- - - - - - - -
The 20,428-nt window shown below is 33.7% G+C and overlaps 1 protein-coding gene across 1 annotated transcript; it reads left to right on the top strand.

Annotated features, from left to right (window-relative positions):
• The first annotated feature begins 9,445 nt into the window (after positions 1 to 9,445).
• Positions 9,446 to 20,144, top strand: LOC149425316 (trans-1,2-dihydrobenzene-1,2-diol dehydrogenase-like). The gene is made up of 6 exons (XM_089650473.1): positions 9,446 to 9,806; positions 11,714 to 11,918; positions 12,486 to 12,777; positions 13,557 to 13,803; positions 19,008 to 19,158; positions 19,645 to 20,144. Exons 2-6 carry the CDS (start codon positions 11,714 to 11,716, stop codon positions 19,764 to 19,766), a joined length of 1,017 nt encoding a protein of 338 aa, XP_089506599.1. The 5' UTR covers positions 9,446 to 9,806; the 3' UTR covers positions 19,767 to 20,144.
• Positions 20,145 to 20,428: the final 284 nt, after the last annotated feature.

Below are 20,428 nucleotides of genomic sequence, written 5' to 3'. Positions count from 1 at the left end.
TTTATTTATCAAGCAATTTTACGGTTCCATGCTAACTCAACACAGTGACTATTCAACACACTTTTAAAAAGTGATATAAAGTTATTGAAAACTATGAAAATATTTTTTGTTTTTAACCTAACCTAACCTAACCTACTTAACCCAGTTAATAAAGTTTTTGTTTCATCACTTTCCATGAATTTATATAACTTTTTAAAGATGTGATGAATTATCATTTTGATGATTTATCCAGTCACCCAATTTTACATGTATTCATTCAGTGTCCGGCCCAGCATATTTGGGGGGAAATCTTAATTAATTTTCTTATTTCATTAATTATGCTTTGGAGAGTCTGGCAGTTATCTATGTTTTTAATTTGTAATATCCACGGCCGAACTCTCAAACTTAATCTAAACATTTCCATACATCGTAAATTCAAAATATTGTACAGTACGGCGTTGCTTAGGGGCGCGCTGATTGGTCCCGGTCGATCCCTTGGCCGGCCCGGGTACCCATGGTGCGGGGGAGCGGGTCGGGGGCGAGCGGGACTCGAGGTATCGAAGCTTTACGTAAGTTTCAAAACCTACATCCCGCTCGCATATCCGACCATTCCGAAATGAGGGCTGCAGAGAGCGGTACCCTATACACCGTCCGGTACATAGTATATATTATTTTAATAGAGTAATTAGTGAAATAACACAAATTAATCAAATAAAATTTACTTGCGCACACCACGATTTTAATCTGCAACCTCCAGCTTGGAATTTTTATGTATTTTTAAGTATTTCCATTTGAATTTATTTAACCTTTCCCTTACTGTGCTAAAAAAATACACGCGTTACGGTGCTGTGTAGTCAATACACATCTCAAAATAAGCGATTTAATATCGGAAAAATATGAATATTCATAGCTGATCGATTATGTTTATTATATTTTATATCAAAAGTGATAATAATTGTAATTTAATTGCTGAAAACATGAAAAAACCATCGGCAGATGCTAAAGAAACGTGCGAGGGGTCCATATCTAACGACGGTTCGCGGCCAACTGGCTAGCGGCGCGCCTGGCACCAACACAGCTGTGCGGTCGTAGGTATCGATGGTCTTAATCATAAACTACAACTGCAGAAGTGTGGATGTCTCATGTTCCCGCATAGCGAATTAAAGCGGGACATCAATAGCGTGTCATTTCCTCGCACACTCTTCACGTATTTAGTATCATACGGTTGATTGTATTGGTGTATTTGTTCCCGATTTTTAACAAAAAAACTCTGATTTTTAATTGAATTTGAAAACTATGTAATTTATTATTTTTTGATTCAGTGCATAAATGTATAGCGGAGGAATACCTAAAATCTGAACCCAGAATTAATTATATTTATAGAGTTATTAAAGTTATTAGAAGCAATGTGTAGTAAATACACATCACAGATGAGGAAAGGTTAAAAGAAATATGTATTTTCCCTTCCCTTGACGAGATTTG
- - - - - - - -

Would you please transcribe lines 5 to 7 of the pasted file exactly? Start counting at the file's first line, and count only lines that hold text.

• Positions 20,145 to 20,428: the final 284 nt, after the last annotated feature.

Below are 20,428 nucleotides of genomic sequence, written 5' to 3'. Positions count from 1 at the left end.
TTTATTTATCAAGCAATTTTACGGTTCCATGCTAACTCAACACAGTGACTATTCAACACACTTTTAAAAAGTGATATAAAGTTATTGAAAACTATGAAAATATTTTTTGTTTTTAACCTAACCTAACCTAACCTACTTAACCCAGTTAATAAAGTTTTTGTTTCATCACTTTCCATGAATTTATATAACTTTTTAAAGATGTGATGAATTATCATTTTGATGATTTATCCAGTCACCCAATTTTACATGTATTCATTCAGTGTCCGGCCCAGCATATTTGGGGGGAAATCTTAATTAATTTTCTTATTTCATTAATTATGCTTTGGAGAGTCTGGCAGTTATCTATGTTTTTAATTTGTAATATCCACGGCCGAACTCTCAAACTTAATCTAAACATTTCCATACATCGTAAATTCAAAATATTGTACAGTACGGCGTTGCTTAGGGGCGCGCTGATTGGTCCCGGTCGATCCCTTGGCCGGCCCGGGTACCCATGGTGCGGGGGAGCGGGTCGGGGGCGAGCGGGACTCGAGGTATCGAAGCTTTACGTAAGTTTCAAAACCTACATCCCGCTCGCATATCCGACCATTCCGAAATGAGGGCTGCAGAGAGCGGTACCCTATACACCGTCCGGTACATAGTATATATTATTTTAATAGAGTAATTAGTGAAATAACACAAATTAATCAAATAAAATTTACTTGCGCACACCACGATTTTAATCTGCAACCTCCAGCTTGGAATTTTTATGTATTTTTAAGTATTTCCATTTGAATTTATTTAACCTTTCCCTTACTGTGCTAAAAAAATACACGCGTTACGGTGCTGTGTAGTCAATACACATCTCAAAATAAGCGATTTAATATCGGAAAAATATGAATATTCATAGCTGATCGATTATGTTTATTATATTTTATATCAAAAGTGATAATAATTGTAATTTAATTGCTGAAAACATGAAAAAACCATCGGCAGATGCTAAAGAAACGTGCGAGGGGTCCATATCTAACGACGGTTCGCGGCCAACTGGCTAGCGGCGCGCCTGGCACCAACACAGCTGTGCGGTCGTAGGTATCGATGGTCTTAATCATAAACTACAACTGCAGAAGTGTGGATGTCTCATGTTCCCGCATAGCGAATTAAAGCGGGACATCAATAGCGTGTCATTTCCTCGCACACTCTTCACGTATTTAGTATCATACGGTTGATTGTATTGGTGTATTTGTTCCCGATTTTTAACAAAAAAACTCTGATTTTTAATTGAATTTGAAAACTATGTAATTTATTATTTTTTGATTCAGTGCATAAATGTATAGCGGAGGAATACCTAAAATCTGAACCCAGAATTAATTATATTTATAGAGTTATTAAAGTTATTAGAAGCAATGTGTAGTAAATACACATCACAGATGAGGAAAGGTTAAAAGAAATATGTATTTTCCCTTCCCTTGACGAGATTTG